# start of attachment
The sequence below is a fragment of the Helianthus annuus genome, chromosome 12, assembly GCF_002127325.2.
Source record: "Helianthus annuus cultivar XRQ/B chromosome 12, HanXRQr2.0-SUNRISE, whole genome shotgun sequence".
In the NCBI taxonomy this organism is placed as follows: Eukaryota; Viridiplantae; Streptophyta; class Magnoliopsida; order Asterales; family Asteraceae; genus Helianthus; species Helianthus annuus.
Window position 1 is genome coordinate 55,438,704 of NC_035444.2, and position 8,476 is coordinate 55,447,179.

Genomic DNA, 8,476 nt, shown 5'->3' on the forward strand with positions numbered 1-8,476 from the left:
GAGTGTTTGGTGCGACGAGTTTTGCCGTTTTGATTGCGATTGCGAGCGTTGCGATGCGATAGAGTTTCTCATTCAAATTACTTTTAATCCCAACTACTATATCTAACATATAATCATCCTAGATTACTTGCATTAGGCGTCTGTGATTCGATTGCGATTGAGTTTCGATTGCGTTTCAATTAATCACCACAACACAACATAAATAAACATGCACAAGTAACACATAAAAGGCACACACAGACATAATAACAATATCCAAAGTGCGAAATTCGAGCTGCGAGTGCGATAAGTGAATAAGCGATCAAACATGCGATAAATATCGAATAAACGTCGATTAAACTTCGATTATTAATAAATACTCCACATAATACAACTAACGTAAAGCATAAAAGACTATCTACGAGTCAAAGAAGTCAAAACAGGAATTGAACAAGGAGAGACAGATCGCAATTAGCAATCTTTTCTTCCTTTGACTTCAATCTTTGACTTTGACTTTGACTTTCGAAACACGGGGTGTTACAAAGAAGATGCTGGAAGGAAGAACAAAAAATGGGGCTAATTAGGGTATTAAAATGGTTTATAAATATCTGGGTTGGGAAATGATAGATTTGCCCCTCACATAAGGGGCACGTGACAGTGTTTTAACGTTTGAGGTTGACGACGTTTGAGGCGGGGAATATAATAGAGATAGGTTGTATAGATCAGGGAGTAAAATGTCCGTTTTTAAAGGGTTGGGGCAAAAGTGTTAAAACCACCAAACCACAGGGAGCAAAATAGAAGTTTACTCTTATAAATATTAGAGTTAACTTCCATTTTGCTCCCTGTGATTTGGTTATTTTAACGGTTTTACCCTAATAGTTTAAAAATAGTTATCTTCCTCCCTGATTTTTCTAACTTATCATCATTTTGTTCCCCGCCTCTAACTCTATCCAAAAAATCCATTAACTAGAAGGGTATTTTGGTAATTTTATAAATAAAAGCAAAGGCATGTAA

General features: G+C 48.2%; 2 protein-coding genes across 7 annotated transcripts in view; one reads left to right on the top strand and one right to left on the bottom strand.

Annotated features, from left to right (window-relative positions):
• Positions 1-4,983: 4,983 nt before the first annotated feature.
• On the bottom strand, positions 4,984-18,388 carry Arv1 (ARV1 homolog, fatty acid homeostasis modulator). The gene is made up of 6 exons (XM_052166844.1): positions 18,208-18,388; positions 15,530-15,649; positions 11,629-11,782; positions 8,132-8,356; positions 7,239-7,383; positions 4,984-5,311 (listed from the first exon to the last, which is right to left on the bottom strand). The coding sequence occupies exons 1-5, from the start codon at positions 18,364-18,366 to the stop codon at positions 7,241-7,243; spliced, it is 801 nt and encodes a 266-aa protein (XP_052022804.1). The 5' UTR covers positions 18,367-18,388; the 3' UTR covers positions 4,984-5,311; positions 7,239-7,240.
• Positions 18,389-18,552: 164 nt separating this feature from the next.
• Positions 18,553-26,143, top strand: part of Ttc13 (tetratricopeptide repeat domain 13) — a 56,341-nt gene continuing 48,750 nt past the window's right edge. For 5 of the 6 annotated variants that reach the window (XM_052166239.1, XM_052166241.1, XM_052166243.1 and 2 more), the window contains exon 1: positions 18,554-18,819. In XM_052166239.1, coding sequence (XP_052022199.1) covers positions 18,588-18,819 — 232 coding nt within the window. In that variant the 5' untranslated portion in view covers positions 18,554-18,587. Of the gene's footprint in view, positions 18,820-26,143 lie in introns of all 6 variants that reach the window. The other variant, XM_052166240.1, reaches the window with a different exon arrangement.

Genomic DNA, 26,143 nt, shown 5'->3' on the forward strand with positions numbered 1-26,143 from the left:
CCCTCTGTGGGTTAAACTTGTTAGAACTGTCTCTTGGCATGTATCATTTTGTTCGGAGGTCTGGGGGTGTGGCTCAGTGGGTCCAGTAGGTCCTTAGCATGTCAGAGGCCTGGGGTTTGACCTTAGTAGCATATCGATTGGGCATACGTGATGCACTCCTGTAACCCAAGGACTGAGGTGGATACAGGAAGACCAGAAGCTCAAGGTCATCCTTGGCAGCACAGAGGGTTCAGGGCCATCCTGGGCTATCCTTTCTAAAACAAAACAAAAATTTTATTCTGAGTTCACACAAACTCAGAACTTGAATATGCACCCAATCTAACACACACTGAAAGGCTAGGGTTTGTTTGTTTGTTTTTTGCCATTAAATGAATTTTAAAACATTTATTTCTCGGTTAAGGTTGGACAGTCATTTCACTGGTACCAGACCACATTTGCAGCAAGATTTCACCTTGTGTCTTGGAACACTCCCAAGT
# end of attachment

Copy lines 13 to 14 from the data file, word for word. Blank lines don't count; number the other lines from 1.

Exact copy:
Genomic DNA, 26,143 nt, shown 5'->3' on the forward strand with positions numbered 1-26,143 from the left:
CCCTCTGTGGGTTAAACTTGTTAGAACTGTCTCTTGGCATGTATCATTTTGTTCGGAGGTCTGGGGGTGTGGCTCAGTGGGTCCAGTAGGTCCTTAGCATGTCAGAGGCCTGGGGTTTGACCTTAGTAGCATATCGATTGGGCATACGTGATGCACTCCTGTAACCCAAGGACTGAGGTGGATACAGGAAGACCAGAAGCTCAAGGTCATCCTTGGCAGCACAGAGGGTTCAGGGCCATCCTGGGCTATCCTTTCTAAAACAAAACAAAAATTTTATTCTGAGTTCACACAAACTCAGAACTTGAATATGCACCCAATCTAACACACACTGAAAGGCTAGGGTTTGTTTGTTTGTTTTTTGCCATTAAATGAATTTTAAAACATTTATTTCTCGGTTAAGGTTGGACAGTCATTTCACTGGTACCAGACCACATTTGCAGCAAGATTTCACCTTGTGTCTTGGAACACTCCCAAGT